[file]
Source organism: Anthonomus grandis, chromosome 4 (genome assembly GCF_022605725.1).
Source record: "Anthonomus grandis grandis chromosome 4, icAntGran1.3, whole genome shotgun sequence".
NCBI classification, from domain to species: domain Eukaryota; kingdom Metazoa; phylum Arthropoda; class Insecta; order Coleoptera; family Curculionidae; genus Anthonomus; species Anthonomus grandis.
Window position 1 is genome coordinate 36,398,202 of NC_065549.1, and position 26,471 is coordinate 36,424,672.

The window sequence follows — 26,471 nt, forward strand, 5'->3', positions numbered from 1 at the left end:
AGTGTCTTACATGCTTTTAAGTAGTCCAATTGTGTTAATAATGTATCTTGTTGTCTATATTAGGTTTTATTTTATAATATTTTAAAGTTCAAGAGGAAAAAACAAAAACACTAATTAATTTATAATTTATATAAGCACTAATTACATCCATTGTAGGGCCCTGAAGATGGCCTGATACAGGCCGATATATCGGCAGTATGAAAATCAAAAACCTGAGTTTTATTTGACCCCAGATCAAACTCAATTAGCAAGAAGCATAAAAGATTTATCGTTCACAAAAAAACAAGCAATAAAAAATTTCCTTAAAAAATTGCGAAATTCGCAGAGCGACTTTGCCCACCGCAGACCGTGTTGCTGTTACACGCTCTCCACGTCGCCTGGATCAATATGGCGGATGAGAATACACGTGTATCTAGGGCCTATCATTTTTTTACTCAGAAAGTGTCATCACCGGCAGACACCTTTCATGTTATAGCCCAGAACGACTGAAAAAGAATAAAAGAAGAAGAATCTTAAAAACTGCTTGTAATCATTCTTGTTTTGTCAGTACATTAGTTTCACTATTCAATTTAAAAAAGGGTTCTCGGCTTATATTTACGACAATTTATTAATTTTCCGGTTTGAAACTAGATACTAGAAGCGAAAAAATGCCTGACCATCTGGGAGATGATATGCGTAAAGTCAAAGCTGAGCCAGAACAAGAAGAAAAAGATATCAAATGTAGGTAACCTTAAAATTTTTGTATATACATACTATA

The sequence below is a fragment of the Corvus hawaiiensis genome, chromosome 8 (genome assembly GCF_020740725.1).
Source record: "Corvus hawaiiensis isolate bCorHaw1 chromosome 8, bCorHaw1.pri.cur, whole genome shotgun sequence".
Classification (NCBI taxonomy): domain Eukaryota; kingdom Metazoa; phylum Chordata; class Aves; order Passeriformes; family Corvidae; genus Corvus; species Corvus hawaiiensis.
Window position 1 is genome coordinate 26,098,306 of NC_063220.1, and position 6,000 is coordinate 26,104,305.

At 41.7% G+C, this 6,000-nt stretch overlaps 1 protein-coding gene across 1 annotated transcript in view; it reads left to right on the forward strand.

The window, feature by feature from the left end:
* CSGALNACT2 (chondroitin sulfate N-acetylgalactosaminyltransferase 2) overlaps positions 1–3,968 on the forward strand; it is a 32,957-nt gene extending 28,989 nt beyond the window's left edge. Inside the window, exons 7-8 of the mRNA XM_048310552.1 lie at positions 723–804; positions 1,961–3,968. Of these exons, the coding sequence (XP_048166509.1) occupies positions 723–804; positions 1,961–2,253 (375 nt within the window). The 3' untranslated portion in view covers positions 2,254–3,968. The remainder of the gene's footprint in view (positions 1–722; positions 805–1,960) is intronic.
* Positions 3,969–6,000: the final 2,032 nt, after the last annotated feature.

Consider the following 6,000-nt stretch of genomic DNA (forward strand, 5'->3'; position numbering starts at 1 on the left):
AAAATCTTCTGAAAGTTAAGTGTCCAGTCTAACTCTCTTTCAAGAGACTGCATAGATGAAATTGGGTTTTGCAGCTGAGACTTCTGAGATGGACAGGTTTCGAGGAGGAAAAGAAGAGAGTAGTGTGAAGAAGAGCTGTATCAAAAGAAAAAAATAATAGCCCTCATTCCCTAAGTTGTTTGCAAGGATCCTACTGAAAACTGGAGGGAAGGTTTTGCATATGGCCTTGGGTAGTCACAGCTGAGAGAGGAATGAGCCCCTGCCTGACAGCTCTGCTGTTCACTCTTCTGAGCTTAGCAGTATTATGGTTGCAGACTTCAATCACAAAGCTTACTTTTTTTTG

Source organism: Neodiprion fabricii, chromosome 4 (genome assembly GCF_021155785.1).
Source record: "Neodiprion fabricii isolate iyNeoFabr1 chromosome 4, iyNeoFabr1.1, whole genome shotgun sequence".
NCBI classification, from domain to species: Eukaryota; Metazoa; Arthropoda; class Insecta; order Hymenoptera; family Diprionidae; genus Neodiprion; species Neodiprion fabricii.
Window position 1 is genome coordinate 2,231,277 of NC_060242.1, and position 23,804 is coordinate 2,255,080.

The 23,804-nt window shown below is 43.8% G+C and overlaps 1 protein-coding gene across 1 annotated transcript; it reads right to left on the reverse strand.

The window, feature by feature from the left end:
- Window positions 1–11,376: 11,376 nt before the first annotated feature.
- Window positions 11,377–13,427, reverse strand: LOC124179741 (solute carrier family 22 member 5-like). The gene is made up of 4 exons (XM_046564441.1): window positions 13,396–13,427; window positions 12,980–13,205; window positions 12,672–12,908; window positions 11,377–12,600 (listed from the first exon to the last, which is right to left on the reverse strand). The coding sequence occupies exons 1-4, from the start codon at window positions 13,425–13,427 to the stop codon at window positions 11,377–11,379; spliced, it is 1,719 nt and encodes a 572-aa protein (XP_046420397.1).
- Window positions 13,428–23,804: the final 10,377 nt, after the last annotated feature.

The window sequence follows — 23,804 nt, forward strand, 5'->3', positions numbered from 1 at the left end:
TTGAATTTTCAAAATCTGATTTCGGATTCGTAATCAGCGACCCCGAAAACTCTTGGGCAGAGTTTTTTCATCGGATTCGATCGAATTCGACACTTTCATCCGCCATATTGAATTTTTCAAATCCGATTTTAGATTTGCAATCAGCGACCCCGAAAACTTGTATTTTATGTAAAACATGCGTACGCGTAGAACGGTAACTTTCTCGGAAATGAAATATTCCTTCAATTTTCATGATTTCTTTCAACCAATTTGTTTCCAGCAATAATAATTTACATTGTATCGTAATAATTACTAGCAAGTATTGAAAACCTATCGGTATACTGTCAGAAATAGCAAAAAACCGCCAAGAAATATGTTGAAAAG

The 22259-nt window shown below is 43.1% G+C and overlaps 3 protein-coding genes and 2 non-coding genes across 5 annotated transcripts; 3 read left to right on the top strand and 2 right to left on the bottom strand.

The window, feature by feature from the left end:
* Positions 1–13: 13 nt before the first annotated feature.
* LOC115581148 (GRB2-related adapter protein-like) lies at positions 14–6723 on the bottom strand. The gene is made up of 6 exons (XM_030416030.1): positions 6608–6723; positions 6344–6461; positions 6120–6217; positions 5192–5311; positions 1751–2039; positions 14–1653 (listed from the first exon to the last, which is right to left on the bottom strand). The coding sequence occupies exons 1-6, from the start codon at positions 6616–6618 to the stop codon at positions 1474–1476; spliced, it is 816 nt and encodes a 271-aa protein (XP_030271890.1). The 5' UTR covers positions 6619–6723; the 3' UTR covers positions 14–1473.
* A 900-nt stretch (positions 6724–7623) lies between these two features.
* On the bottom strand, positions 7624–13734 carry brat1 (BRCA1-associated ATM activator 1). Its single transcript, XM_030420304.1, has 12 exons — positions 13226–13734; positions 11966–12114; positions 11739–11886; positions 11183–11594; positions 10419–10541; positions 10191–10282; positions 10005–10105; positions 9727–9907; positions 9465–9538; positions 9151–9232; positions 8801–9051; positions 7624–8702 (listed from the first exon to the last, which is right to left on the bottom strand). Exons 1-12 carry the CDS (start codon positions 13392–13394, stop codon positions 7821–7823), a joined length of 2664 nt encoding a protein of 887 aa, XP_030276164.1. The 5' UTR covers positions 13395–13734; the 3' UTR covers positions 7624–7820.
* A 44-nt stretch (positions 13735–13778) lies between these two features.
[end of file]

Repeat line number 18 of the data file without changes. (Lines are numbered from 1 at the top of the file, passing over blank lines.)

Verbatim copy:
Source record: "Neodiprion fabricii isolate iyNeoFabr1 chromosome 4, iyNeoFabr1.1, whole genome shotgun sequence".